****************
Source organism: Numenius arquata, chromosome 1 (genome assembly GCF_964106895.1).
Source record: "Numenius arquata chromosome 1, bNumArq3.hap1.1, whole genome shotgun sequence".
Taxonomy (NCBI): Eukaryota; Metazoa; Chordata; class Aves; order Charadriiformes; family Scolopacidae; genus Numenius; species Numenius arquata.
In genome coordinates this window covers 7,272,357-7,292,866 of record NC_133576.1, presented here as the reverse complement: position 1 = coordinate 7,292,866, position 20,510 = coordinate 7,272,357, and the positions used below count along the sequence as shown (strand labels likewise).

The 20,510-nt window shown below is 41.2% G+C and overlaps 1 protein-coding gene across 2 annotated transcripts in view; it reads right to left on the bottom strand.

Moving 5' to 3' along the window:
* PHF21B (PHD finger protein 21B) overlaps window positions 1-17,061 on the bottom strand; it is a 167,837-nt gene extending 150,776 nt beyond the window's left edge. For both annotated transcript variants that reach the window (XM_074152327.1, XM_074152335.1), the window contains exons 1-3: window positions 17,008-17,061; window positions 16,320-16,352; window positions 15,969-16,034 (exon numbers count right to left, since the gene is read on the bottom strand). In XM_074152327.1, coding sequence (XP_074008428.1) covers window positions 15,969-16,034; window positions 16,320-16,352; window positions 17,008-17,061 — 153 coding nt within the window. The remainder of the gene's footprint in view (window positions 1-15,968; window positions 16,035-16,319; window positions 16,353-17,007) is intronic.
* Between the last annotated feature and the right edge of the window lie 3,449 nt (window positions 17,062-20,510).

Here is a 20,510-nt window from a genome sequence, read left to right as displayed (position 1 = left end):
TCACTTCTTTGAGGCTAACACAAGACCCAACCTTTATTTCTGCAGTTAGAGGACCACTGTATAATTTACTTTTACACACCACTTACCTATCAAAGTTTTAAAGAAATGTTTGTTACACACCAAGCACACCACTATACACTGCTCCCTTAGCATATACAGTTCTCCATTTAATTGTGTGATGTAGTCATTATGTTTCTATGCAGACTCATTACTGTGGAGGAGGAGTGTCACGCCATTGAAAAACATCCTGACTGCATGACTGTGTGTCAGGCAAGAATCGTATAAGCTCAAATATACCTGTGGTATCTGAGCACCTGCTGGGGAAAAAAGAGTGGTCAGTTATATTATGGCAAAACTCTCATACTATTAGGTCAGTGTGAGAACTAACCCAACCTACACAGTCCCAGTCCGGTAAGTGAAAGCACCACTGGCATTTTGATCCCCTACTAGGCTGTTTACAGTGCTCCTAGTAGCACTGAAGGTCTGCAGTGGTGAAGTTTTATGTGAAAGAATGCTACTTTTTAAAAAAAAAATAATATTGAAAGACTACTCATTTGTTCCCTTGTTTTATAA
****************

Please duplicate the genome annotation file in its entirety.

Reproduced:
Source organism: Numenius arquata, chromosome 1 (genome assembly GCF_964106895.1).
Source record: "Numenius arquata chromosome 1, bNumArq3.hap1.1, whole genome shotgun sequence".
Taxonomy (NCBI): Eukaryota; Metazoa; Chordata; class Aves; order Charadriiformes; family Scolopacidae; genus Numenius; species Numenius arquata.
In genome coordinates this window covers 7,272,357-7,292,866 of record NC_133576.1, presented here as the reverse complement: position 1 = coordinate 7,292,866, position 20,510 = coordinate 7,272,357, and the positions used below count along the sequence as shown (strand labels likewise).

The 20,510-nt window shown below is 41.2% G+C and overlaps 1 protein-coding gene across 2 annotated transcripts in view; it reads right to left on the bottom strand.

Moving 5' to 3' along the window:
* PHF21B (PHD finger protein 21B) overlaps window positions 1-17,061 on the bottom strand; it is a 167,837-nt gene extending 150,776 nt beyond the window's left edge. For both annotated transcript variants that reach the window (XM_074152327.1, XM_074152335.1), the window contains exons 1-3: window positions 17,008-17,061; window positions 16,320-16,352; window positions 15,969-16,034 (exon numbers count right to left, since the gene is read on the bottom strand). In XM_074152327.1, coding sequence (XP_074008428.1) covers window positions 15,969-16,034; window positions 16,320-16,352; window positions 17,008-17,061 — 153 coding nt within the window. The remainder of the gene's footprint in view (window positions 1-15,968; window positions 16,035-16,319; window positions 16,353-17,007) is intronic.
* Between the last annotated feature and the right edge of the window lie 3,449 nt (window positions 17,062-20,510).

Here is a 20,510-nt window from a genome sequence, read left to right as displayed (position 1 = left end):
TCACTTCTTTGAGGCTAACACAAGACCCAACCTTTATTTCTGCAGTTAGAGGACCACTGTATAATTTACTTTTACACACCACTTACCTATCAAAGTTTTAAAGAAATGTTTGTTACACACCAAGCACACCACTATACACTGCTCCCTTAGCATATACAGTTCTCCATTTAATTGTGTGATGTAGTCATTATGTTTCTATGCAGACTCATTACTGTGGAGGAGGAGTGTCACGCCATTGAAAAACATCCTGACTGCATGACTGTGTGTCAGGCAAGAATCGTATAAGCTCAAATATACCTGTGGTATCTGAGCACCTGCTGGGGAAAAAAGAGTGGTCAGTTATATTATGGCAAAACTCTCATACTATTAGGTCAGTGTGAGAACTAACCCAACCTACACAGTCCCAGTCCGGTAAGTGAAAGCACCACTGGCATTTTGATCCCCTACTAGGCTGTTTACAGTGCTCCTAGTAGCACTGAAGGTCTGCAGTGGTGAAGTTTTATGTGAAAGAATGCTACTTTTTAAAAAAAAAATAATATTGAAAGACTACTCATTTGTTCCCTTGTTTTATAA